What You Need To Know About Privacy Laws
It seems like every year brings a data breach that affects more and more people. In 2017 and 2018, we saw the largest data breaches in history. Equifax lost information belonging to 148 million people, Facebook lost more than 87 million records by providing information to Cambridge Analytic, and Marriott Starwood Hotels lost information belonging to 500 million people.
In response, governments across the globe have proposed or passed broad privacy regulations limiting what companies can do with the data gathered from individuals. In 2018, the European Union started enforcing the General Data Protection Regulation (GDPR). US Senators Marco Rubio and Ron Wyden have proposed broad privacy legislation as well.
Finally, in the absence of action from Congress, state legislatures have enacted their own privacy laws. In 2018, California passed the California Consumer Privacy Act (CCPA) and Ohio passed the Data Protection Act (DPA). In 2019, Utah’s and Washington’s state legislatures proposed privacy legislation.
The labyrinth of privacy regulations can make it difficult to figure out how to comply. However, this will discuss some of the main themes in privacy regulation and what companies should do to address their privacy obligations.
Most privacy laws start with the premise that companies must tell consumers how and why they gather personal information. To achieve that goal, privacy laws require companies to post a public notice explaining the following:
1. Why the company is gathering personal information.
2. What the company does with that information.
3. Whether the company shares that information with third-parties.
4. Whether personal information is being used for a company purpose or being sold to third-parties.
5. What the company does to protect personal information.
6. What rights, if any, a consumer has when it comes to processing personal information.
7. How to contact the company in case consumers have questions about how the company handles personal information.
Privacy regulations vary when it comes to consumer rights, but the three recurring rights are:
1. The right to access personal information.
2. The right to delete information.
3. The right to restrict how a company processes information.
Regarding access, companies not only need to provide information in the privacy notice, but they also need to provide information to consumers when the consumer requests it. Companies must provide requested information in a common electronic format and must also provide the information within a reasonable time after the consumer’s request.
A lot of companies worry about the right to delete or restrict personal information because it triggers an obligation to delete or restrict personal information from the company’s network and all the partners who received that personal information from the company. There are, however, exceptions to those rights. Consumers cannot ask companies to delete or restrict processing when personal information is needed to perform a contract between the company and the consumer.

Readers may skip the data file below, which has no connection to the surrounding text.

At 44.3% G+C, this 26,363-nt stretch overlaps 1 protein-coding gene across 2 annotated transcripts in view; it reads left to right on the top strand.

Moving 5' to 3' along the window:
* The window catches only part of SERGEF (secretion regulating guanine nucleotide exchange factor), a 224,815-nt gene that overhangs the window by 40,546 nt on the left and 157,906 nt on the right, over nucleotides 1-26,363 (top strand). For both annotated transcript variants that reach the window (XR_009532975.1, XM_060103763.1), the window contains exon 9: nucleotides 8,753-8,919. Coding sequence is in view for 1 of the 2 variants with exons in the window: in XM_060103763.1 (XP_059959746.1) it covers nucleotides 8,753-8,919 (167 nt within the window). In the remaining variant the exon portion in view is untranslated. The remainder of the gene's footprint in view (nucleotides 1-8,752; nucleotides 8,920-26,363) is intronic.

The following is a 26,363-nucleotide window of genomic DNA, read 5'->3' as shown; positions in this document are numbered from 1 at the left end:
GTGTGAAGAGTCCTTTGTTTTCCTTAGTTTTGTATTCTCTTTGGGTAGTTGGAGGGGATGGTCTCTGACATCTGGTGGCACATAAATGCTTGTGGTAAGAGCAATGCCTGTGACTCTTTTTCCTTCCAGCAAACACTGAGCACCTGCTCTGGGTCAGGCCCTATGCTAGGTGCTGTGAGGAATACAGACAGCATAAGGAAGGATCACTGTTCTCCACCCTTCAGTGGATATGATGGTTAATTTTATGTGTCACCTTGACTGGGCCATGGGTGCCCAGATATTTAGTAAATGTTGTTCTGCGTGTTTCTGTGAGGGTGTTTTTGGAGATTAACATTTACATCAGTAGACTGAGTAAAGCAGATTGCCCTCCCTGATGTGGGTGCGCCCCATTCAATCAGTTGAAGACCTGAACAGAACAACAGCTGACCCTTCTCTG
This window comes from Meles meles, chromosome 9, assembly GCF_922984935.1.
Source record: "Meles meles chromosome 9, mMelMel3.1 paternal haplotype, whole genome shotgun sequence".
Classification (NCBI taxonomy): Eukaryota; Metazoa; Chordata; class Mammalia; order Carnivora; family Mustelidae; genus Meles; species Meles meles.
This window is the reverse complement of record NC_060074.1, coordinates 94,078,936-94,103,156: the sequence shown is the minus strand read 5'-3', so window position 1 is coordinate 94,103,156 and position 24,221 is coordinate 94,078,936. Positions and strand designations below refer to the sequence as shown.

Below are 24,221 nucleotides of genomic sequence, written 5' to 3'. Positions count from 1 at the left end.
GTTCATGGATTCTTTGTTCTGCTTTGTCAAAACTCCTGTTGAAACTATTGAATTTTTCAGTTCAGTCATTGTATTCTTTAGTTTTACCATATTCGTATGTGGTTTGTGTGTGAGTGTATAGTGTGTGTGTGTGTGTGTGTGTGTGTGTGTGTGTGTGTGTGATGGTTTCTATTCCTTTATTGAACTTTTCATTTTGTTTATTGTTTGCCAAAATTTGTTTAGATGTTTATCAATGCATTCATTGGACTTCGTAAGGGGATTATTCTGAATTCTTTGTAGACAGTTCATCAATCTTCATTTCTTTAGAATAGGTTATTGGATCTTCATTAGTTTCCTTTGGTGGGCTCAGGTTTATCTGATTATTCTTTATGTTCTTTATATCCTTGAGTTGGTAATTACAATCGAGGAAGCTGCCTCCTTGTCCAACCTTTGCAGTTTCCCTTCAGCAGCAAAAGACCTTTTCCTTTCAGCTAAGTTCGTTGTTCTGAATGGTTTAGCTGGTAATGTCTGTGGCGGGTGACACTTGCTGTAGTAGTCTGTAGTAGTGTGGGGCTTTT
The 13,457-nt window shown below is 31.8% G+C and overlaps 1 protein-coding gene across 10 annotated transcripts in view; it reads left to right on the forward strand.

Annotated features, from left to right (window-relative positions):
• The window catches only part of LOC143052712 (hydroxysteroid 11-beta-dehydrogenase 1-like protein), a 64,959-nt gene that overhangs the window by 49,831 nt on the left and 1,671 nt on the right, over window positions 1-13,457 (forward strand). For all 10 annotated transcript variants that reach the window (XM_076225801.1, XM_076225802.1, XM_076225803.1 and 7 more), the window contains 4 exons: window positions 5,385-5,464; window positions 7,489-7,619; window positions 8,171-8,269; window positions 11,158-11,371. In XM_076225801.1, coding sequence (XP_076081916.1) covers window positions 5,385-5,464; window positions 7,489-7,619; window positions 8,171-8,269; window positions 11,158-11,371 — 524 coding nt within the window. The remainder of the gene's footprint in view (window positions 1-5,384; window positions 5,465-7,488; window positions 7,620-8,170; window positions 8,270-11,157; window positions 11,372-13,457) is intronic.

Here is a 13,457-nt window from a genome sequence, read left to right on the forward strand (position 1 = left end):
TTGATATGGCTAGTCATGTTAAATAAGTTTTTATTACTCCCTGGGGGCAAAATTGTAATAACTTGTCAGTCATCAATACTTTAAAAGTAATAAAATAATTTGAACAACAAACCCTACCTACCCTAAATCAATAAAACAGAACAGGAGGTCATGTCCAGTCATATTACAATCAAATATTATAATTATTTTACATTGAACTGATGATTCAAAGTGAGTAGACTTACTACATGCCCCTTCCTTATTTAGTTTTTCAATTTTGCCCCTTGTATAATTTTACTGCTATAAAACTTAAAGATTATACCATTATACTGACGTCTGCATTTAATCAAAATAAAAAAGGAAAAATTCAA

Administrative Privacy Programs
Most privacy laws require some level of administrative privacy within a company. Administrative privacy includes privacy policies and procedures, a privacy charter approved by a company’s board of directors, data protection impact assessments, and a process for responding to consumers’ requests and data breach events. A designated person, who is responsible for a company’s privacy objectives, should routinely report to the highest level of management about data privacy impact assessments, consumer requests, breach events, and progress toward privacy goals.
To make companies pay attention to privacy regulation, most privacy laws levy strict fines for failures to comply. For example, in the European Union, regulators can levy fines of €20,000,000, or four percent of global revenue, whichever is greater. In the United States, the CCPA gives consumers in California the right to file class action lawsuits against companies. Those class action lawsuits can quickly add up to millions of dollars in claims and millions of dollars in litigation defense costs.
Given these privacy obligations, what can a company do to address these laws? At a minimum, companies need to draft policies and procedures explaining how the company governs personal information, preserves privacy, allows consumers to exercise their rights and monitor their privacy objectives.
Regarding governance, a designated executive should provide regular reports to the board about security assessment results, progress on addressing security matters, audits of the security system, privacy and security awareness campaigns, and data breach incidents.
Executives and board members should have an opportunity to review these items, recommend solutions, and communicate regular privacy directives to employees. In line with the duty of care, executives and board members must reasonably address privacy and security issues raised during these meetings. If executives and board members fail to hold these meetings, they may breach their fiduciary obligations to the company.
Companies should also post clearly written privacy notices explaining how an organization gathers information, why the organization gathers that information, the business partners who receive that information, an explanation of consumers’ rights, and contact information so that consumers can reach someone responsible for privacy at the company.
Tsutomu Johnson is a privacy attorney at Parsons Behle & Latimer and is the CEO of Parsons Behle Lab, a software company that provides automated legal documentation for complying with privacy laws such as the GDPR and the CCPA. His email is firstname.lastname@example.org and his phone number is 801-536-6903.